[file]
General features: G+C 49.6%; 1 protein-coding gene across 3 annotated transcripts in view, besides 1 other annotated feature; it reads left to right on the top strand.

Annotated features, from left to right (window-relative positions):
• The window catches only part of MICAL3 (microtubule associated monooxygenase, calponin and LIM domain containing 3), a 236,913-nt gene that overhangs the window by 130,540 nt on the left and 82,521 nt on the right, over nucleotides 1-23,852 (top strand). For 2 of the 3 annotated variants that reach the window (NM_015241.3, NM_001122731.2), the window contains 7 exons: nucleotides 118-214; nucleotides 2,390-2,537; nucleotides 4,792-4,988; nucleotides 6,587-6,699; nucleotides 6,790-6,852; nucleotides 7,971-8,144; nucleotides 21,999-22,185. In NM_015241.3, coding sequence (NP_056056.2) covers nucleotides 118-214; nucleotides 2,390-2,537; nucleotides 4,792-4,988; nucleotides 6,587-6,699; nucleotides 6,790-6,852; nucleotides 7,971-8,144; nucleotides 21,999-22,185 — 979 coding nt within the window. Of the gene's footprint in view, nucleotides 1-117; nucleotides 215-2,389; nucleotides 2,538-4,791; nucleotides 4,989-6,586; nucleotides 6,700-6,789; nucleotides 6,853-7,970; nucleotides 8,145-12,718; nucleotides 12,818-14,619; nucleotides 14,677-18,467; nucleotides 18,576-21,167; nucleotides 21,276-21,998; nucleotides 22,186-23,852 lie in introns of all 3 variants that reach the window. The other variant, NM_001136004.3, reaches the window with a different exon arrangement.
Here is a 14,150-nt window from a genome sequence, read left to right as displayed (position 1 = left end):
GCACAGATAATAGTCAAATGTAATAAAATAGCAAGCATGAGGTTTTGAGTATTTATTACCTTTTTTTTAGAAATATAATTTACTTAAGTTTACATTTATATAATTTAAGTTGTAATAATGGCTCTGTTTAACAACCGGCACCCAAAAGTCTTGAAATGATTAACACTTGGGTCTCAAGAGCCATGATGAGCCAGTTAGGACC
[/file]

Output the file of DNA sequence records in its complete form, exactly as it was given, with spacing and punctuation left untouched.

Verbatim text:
General features: G+C 49.6%; 1 protein-coding gene across 3 annotated transcripts in view, besides 1 other annotated feature; it reads left to right on the top strand.

Annotated features, from left to right (window-relative positions):
• The window catches only part of MICAL3 (microtubule associated monooxygenase, calponin and LIM domain containing 3), a 236,913-nt gene that overhangs the window by 130,540 nt on the left and 82,521 nt on the right, over nucleotides 1-23,852 (top strand). For 2 of the 3 annotated variants that reach the window (NM_015241.3, NM_001122731.2), the window contains 7 exons: nucleotides 118-214; nucleotides 2,390-2,537; nucleotides 4,792-4,988; nucleotides 6,587-6,699; nucleotides 6,790-6,852; nucleotides 7,971-8,144; nucleotides 21,999-22,185. In NM_015241.3, coding sequence (NP_056056.2) covers nucleotides 118-214; nucleotides 2,390-2,537; nucleotides 4,792-4,988; nucleotides 6,587-6,699; nucleotides 6,790-6,852; nucleotides 7,971-8,144; nucleotides 21,999-22,185 — 979 coding nt within the window. Of the gene's footprint in view, nucleotides 1-117; nucleotides 215-2,389; nucleotides 2,538-4,791; nucleotides 4,989-6,586; nucleotides 6,700-6,789; nucleotides 6,853-7,970; nucleotides 8,145-12,718; nucleotides 12,818-14,619; nucleotides 14,677-18,467; nucleotides 18,576-21,167; nucleotides 21,276-21,998; nucleotides 22,186-23,852 lie in introns of all 3 variants that reach the window. The other variant, NM_001136004.3, reaches the window with a different exon arrangement.
Here is a 14,150-nt window from a genome sequence, read left to right as displayed (position 1 = left end):
GCACAGATAATAGTCAAATGTAATAAAATAGCAAGCATGAGGTTTTGAGTATTTATTACCTTTTTTTTAGAAATATAATTTACTTAAGTTTACATTTATATAATTTAAGTTGTAATAATGGCTCTGTTTAACAACCGGCACCCAAAAGTCTTGAAATGATTAACACTTGGGTCTCAAGAGCCATGATGAGCCAGTTAGGACC